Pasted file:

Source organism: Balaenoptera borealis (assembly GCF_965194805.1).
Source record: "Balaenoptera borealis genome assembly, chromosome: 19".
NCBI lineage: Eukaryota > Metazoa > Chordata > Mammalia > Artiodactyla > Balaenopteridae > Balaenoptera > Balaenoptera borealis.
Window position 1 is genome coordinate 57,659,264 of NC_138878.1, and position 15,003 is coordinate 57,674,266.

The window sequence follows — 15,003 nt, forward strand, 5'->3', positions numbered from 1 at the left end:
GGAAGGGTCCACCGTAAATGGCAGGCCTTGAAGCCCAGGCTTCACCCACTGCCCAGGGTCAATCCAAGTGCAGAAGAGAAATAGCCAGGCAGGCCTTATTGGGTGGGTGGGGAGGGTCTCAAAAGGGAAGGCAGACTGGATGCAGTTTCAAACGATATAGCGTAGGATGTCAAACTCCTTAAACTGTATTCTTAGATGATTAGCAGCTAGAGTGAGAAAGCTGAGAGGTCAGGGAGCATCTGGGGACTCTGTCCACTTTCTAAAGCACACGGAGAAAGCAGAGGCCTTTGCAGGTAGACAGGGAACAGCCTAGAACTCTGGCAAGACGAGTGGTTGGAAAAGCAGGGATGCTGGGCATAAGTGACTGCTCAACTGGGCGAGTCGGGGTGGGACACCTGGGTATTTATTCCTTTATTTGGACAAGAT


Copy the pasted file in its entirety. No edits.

Source organism: Balaenoptera borealis (assembly GCF_965194805.1).
Source record: "Balaenoptera borealis genome assembly, chromosome: 19".
NCBI lineage: Eukaryota > Metazoa > Chordata > Mammalia > Artiodactyla > Balaenopteridae > Balaenoptera > Balaenoptera borealis.
Window position 1 is genome coordinate 57,659,264 of NC_138878.1, and position 15,003 is coordinate 57,674,266.

The window sequence follows — 15,003 nt, forward strand, 5'->3', positions numbered from 1 at the left end:
GGAAGGGTCCACCGTAAATGGCAGGCCTTGAAGCCCAGGCTTCACCCACTGCCCAGGGTCAATCCAAGTGCAGAAGAGAAATAGCCAGGCAGGCCTTATTGGGTGGGTGGGGAGGGTCTCAAAAGGGAAGGCAGACTGGATGCAGTTTCAAACGATATAGCGTAGGATGTCAAACTCCTTAAACTGTATTCTTAGATGATTAGCAGCTAGAGTGAGAAAGCTGAGAGGTCAGGGAGCATCTGGGGACTCTGTCCACTTTCTAAAGCACACGGAGAAAGCAGAGGCCTTTGCAGGTAGACAGGGAACAGCCTAGAACTCTGGCAAGACGAGTGGTTGGAAAAGCAGGGATGCTGGGCATAAGTGACTGCTCAACTGGGCGAGTCGGGGTGGGACACCTGGGTATTTATTCCTTTATTTGGACAAGAT